Take photos before and after a car rental to avoid unjust rental car damage charges

The solution is to take photos before and after your rental. Only check in when a rental office is open. Take photos of the gas gauge, odometer, VIN, and license plate number. A bit of time spent before and after auto rentals can mean lots of peace of mind and fewer hassles should damage charges be assessed.

“Take pictures of the exterior of the car before leaving the lot,” advises Justin Tysdal, CEO of Seven Corners, a travel insurance company. Having a “before” picture ensures that if there’s a claim, you’ll be able to prove how the car looked when you picked it up. Take a snapshot of the dashboard, including the gas gauge and odometer. Include the VIN placard and the license plate in your album. Then conduct a slow walkaround, capturing images of each body panel, all windows, the roof, the bumpers, and the wheels. And don’t forget the “after” photo montage. Car-rental companies sometimes wait weeks, even months, before sending a claim. In the meantime, anyone could have driven your rental.

Bottom Line: Before and after photos are the best solution for travelers wrongly accused of unjust rental car damage charges.

Rent from an opaque site

This comes from Christopher Elliott’s post on How to rent a car in 2024: the ultimate guide.

Sites like Hotwire sell you prepaid, deeply discounted rentals, but you don’t find out the car rental company’s name until you book the car. The benefit? You can save between 20 and 40 percent, and the voucher you receive includes all mandatory taxes and fees. But there’s a catch: The car is totally nonrefundable. Book with any of the other methods and you can usually cancel the reservation without a penalty — unless, of course, you’ve rented a specialty vehicle or the rental falls during a special event.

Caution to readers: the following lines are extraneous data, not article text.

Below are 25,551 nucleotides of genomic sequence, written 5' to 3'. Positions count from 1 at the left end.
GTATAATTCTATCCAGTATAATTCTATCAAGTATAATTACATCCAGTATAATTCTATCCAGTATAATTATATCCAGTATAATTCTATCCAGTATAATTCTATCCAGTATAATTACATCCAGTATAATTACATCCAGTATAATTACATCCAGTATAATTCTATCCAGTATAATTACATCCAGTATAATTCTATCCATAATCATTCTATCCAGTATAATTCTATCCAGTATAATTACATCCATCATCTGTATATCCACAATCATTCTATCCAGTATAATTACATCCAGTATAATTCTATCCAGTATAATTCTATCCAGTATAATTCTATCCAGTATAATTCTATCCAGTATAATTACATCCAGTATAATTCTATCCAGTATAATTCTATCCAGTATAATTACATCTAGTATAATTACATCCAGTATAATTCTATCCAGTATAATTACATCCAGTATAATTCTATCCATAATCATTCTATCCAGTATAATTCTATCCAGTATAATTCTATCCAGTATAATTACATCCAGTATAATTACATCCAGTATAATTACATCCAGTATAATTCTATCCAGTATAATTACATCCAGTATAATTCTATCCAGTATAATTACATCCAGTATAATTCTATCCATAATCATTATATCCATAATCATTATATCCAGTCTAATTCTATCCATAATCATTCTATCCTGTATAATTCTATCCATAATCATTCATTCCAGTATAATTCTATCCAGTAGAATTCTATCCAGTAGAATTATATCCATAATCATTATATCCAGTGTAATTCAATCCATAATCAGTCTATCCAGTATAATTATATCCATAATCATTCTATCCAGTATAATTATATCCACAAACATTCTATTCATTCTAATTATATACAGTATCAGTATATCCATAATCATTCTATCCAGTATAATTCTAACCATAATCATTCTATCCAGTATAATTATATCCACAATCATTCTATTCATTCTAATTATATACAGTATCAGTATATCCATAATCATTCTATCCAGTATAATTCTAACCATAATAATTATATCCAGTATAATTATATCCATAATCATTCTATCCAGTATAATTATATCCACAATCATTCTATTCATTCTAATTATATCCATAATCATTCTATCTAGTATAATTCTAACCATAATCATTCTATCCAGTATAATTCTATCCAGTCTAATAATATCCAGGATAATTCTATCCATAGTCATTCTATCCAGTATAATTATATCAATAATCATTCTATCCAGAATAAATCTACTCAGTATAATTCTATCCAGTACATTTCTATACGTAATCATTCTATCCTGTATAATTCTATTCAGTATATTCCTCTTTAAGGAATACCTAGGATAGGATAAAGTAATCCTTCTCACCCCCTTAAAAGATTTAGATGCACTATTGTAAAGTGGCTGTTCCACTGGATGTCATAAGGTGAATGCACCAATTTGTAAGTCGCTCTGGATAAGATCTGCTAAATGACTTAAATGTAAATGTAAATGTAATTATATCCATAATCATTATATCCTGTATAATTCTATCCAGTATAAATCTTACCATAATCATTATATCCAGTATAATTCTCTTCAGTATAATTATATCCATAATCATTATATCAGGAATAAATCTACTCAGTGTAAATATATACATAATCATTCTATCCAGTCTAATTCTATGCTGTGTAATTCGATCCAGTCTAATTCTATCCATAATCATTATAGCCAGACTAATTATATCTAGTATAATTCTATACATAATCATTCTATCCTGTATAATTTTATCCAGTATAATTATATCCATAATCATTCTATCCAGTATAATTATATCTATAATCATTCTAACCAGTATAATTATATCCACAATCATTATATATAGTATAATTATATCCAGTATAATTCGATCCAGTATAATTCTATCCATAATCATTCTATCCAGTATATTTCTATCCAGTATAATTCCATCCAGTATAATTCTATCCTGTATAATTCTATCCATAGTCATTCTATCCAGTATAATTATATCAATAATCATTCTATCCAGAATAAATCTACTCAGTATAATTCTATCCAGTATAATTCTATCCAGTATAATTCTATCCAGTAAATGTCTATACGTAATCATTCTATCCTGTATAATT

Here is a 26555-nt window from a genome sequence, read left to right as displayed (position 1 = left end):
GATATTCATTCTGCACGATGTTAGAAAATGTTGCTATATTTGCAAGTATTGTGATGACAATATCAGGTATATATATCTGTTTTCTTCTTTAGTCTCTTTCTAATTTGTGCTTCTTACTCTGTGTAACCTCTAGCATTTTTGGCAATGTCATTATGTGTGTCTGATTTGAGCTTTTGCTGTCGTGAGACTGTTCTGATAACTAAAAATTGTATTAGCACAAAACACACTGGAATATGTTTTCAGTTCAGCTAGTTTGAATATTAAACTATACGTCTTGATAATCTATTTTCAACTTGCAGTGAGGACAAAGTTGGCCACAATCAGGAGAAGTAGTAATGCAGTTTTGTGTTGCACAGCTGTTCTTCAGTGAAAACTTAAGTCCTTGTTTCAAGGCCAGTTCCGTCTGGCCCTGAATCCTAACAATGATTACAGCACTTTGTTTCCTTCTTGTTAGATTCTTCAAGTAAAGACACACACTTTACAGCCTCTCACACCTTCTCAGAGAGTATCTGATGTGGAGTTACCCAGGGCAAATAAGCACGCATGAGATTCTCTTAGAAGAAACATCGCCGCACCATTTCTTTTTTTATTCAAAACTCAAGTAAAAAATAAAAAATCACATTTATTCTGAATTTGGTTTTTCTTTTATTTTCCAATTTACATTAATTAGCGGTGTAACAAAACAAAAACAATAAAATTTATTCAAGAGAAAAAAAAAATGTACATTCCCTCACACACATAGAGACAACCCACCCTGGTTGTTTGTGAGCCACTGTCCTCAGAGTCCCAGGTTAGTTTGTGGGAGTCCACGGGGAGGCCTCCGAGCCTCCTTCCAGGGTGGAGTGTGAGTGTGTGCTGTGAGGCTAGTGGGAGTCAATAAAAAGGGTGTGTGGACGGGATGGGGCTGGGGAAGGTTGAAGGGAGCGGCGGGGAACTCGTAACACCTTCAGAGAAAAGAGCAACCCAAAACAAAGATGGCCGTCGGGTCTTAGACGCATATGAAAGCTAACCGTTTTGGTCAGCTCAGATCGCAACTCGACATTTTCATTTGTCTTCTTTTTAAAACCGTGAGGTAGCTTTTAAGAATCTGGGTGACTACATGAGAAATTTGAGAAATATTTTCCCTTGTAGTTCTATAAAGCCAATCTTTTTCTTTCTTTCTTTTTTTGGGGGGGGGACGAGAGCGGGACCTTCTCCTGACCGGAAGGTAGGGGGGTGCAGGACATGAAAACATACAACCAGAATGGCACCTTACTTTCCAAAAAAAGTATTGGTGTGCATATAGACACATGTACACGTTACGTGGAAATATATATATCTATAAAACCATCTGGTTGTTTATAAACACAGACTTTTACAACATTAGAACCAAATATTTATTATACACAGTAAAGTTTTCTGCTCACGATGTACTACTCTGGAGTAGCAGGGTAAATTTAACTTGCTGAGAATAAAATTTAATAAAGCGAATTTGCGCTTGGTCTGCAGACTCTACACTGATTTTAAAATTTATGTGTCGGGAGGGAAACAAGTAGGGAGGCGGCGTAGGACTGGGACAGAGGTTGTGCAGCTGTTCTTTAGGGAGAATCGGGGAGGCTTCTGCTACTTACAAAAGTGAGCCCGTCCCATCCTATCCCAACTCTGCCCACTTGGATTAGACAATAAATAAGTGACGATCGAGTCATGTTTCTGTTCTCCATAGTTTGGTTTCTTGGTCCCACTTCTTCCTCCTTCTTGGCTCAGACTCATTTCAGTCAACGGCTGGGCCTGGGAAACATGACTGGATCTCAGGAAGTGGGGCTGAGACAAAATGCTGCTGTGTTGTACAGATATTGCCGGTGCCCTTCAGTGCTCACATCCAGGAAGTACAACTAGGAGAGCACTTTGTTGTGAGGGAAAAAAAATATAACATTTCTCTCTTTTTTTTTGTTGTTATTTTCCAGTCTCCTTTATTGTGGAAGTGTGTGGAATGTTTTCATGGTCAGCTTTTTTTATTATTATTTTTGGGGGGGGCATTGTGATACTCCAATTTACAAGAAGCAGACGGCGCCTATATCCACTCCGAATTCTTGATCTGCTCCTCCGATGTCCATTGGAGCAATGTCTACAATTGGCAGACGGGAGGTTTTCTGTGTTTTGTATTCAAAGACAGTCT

What do all these car rental insurance options mean?

Let’s take a closer look at each type of insurance. Again, this list comes from Chris Elliott. If you have your own car insurance you are covered up to the limits of your policy. However, collision is a type of insurance that normal car insurance does not cover unless you add it to your policy. And, don’t forget loss of-use insurance.

  • Loss Damage Waiver (LDW) –- This is your basic insurance, and it normally covers the loss of the vehicle, or damage to it, and any loss of use to the rental company. A related kind of insurance, Collision Damage Waiver (CDW), is more limited, covering the car, but not injuries or damage to other property.
  • Personal Accident Insurance (PAI) — Covers you and the passengers in your car if you’re injured in an accident.
  • Personal Effects Protection (PEP) — Insures the property in the car, up to a certain amount.
  • Additional Liability Insurance (ALI) — Extra protection that covers everything from bodily injury to death to property damage.

Note that the names of these insurance policies may vary based on which company you rent from.

How do I contact someone higher up at a car rental company? lists all of the names, numbers and email addresses of the car rental company executives on this site.